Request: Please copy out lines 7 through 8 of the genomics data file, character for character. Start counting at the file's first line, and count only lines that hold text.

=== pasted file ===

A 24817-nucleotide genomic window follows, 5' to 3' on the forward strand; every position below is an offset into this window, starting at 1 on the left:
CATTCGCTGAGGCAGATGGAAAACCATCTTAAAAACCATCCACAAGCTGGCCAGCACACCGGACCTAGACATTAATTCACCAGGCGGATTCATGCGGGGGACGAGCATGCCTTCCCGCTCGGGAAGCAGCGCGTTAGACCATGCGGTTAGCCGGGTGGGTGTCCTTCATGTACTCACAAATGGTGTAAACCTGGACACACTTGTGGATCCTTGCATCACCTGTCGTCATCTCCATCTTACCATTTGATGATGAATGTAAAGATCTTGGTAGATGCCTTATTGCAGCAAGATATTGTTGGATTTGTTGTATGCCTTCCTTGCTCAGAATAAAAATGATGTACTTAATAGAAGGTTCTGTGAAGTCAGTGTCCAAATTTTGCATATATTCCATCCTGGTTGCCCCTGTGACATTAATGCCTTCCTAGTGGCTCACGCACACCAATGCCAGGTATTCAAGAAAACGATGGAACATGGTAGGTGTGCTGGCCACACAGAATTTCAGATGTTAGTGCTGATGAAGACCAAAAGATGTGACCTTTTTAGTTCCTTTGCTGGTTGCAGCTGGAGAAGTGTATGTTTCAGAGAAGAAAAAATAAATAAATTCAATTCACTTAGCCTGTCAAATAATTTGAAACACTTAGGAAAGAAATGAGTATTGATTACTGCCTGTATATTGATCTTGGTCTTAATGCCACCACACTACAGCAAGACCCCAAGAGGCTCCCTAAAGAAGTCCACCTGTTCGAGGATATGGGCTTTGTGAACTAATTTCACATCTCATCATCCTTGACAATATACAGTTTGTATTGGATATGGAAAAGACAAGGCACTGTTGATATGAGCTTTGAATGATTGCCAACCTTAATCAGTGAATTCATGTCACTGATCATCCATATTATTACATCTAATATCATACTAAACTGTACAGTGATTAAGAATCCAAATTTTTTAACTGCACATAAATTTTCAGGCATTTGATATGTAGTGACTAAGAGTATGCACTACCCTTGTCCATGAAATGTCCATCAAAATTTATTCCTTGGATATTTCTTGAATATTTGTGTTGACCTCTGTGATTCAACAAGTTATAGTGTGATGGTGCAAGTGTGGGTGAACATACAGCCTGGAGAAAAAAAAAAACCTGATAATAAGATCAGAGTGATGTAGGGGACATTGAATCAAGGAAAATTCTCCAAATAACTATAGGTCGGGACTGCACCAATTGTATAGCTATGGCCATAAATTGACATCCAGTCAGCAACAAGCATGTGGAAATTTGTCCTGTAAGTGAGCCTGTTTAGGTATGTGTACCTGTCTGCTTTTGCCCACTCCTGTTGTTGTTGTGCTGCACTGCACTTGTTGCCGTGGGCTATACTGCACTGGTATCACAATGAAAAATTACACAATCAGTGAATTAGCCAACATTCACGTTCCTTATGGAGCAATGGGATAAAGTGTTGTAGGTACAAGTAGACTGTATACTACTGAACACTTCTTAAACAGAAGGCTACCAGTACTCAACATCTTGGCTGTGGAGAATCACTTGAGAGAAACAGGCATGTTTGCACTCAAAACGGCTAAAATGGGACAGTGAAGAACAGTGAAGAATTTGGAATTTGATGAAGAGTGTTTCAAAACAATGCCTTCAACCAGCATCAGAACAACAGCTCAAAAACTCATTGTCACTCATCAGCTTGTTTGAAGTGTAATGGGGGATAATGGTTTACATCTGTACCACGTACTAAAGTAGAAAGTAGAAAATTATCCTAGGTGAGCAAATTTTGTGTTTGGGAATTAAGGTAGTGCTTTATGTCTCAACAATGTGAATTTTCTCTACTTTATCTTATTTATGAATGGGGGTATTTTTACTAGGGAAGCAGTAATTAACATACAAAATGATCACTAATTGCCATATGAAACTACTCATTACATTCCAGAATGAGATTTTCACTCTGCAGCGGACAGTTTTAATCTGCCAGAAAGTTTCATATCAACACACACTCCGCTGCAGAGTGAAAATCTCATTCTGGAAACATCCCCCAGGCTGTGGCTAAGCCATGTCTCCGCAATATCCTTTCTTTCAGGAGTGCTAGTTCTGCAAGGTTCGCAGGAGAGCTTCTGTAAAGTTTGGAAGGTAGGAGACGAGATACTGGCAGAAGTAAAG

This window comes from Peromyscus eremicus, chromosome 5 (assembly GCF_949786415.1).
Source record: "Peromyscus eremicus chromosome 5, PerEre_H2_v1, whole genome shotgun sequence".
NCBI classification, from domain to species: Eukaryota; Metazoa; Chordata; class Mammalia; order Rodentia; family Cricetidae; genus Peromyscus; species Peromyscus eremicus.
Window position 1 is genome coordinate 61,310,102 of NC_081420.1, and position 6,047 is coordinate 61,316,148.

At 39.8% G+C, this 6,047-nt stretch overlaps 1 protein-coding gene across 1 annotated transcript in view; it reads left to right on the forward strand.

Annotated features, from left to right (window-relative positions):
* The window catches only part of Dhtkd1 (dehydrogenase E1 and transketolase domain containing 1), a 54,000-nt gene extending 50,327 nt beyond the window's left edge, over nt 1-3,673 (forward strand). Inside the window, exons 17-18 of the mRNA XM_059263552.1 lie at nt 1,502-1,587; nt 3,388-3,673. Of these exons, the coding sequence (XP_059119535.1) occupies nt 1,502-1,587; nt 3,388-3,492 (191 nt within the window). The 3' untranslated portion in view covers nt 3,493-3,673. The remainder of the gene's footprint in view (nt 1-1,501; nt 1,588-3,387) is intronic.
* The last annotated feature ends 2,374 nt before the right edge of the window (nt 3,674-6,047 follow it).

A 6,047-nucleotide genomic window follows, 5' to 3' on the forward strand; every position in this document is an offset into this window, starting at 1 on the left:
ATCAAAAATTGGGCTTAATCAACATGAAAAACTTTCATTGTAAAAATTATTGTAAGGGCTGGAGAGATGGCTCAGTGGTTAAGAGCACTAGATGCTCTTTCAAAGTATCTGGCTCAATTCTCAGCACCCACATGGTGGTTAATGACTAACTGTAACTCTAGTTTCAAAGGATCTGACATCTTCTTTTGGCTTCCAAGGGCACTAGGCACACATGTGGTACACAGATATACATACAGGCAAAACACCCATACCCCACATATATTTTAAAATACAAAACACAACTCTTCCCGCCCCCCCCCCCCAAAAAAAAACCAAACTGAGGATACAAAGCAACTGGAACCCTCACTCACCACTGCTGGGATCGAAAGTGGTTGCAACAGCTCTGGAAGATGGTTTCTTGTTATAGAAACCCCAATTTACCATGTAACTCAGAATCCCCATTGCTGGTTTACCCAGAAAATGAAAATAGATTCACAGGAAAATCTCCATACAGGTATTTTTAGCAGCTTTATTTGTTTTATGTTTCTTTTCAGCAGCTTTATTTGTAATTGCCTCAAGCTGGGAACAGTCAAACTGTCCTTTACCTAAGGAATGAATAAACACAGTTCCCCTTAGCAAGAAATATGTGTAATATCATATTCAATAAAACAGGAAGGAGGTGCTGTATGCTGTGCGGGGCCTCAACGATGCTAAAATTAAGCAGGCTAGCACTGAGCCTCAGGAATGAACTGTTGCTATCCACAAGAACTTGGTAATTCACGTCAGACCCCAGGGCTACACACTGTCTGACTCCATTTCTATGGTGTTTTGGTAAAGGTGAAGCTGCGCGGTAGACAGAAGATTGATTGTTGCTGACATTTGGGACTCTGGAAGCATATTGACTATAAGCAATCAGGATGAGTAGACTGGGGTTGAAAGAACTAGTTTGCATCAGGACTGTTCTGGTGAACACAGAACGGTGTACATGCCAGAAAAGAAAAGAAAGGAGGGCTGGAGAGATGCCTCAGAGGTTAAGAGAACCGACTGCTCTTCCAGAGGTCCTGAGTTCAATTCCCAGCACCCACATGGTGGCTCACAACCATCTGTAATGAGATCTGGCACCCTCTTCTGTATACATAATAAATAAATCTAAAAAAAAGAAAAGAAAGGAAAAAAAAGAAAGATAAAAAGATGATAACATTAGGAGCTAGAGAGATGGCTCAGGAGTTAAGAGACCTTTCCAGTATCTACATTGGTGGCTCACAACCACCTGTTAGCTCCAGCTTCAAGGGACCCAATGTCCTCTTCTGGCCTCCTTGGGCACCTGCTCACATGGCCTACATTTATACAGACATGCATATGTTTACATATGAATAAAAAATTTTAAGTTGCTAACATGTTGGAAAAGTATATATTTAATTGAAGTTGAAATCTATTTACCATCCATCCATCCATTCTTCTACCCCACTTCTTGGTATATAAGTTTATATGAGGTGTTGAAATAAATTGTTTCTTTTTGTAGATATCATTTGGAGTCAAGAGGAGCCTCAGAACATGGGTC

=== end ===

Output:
At 39.8% G+C, this 6,047-nt stretch overlaps 1 protein-coding gene across 1 annotated transcript in view; it reads left to right on the forward strand.

Annotated features, from left to right (window-relative positions):